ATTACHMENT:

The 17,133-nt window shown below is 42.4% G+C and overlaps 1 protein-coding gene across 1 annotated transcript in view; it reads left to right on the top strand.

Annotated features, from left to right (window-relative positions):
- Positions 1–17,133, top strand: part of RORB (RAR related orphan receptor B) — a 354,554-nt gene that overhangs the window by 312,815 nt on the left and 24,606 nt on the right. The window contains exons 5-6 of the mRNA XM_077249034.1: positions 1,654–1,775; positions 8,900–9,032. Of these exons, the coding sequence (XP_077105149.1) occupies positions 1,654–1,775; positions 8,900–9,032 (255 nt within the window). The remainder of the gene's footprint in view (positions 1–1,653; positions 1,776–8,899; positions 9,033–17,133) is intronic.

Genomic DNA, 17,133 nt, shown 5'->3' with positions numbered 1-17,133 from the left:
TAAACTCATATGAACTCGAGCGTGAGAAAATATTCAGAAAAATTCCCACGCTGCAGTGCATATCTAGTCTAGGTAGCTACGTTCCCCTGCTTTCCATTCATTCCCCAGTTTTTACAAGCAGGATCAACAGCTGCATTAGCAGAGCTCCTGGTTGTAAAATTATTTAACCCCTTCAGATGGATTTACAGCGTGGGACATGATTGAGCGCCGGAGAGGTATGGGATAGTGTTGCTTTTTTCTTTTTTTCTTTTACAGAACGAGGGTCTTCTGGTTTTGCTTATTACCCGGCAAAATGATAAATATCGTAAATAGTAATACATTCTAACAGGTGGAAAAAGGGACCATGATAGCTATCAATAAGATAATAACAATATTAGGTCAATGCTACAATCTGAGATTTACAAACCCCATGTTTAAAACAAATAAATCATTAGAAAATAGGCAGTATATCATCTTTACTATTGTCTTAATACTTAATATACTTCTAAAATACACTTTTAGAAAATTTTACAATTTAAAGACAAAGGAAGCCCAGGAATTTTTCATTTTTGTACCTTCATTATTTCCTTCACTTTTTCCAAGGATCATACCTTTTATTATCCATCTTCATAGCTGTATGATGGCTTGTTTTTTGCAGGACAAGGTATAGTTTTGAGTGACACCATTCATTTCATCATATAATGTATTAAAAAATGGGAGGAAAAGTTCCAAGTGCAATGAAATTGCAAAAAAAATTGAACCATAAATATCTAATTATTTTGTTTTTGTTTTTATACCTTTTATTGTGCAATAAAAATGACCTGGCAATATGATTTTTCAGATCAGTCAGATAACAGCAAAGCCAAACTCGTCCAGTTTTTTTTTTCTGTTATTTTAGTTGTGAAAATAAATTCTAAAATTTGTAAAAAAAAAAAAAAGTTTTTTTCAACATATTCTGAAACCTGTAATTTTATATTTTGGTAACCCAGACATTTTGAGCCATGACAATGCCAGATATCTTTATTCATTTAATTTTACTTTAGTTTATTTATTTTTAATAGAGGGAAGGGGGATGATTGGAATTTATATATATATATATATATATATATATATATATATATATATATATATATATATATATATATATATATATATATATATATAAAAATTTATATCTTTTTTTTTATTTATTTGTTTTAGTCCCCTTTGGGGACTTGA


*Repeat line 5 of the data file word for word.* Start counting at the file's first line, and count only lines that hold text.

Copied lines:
TAAACTCATATGAACTCGAGCGTGAGAAAATATTCAGAAAAATTCCCACGCTGCAGTGCATATCTAGTCTAGGTAGCTACGTTCCCCTGCTTTCCATTCATTCCCCAGTTTTTACAAGCAGGATCAACAGCTGCATTAGCAGAGCTCCTGGTTGTAAAATTATTTAACCCCTTCAGATGGATTTACAGCGTGGGACATGATTGAGCGCCGGAGAGGTATGGGATAGTGTTGCTTTTTTCTTTTTTTCTTTTACAGAACGAGGGTCTTCTGGTTTTGCTTATTACCCGGCAAAATGATAAATATCGTAAATAGTAATACATTCTAACAGGTGGAAAAAGGGACCATGATAGCTATCAATAAGATAATAACAATATTAGGTCAATGCTACAATCTGAGATTTACAAACCCCATGTTTAAAACAAATAAATCATTAGAAAATAGGCAGTATATCATCTTTACTATTGTCTTAATACTTAATATACTTCTAAAATACACTTTTAGAAAATTTTACAATTTAAAGACAAAGGAAGCCCAGGAATTTTTCATTTTTGTACCTTCATTATTTCCTTCACTTTTTCCAAGGATCATACCTTTTATTATCCATCTTCATAGCTGTATGATGGCTTGTTTTTTGCAGGACAAGGTATAGTTTTGAGTGACACCATTCATTTCATCATATAATGTATTAAAAAATGGGAGGAAAAGTTCCAAGTGCAATGAAATTGCAAAAAAAATTGAACCATAAATATCTAATTATTTTGTTTTTGTTTTTATACCTTTTATTGTGCAATAAAAATGACCTGGCAATATGATTTTTCAGATCAGTCAGATAACAGCAAAGCCAAACTCGTCCAGTTTTTTTTTTCTGTTATTTTAGTTGTGAAAATAAATTCTAAAATTTGTAAAAAAAAAAAAAAGTTTTTTTCAACATATTCTGAAACCTGTAATTTTATATTTTGGTAACCCAGACATTTTGAGCCATGACAATGCCAGATATCTTTATTCATTTAATTTTACTTTAGTTTATTTATTTTTAATAGAGGGAAGGGGGATGATTGGAATTTATATATATATATATATATATATATATATATATATATATATATATATATATATATATATATATATATATATATATATATAAAAATTTATATCTTTTTTTTTATTTATTTGTTTTAGTCCCCTTTGGGGACTTGA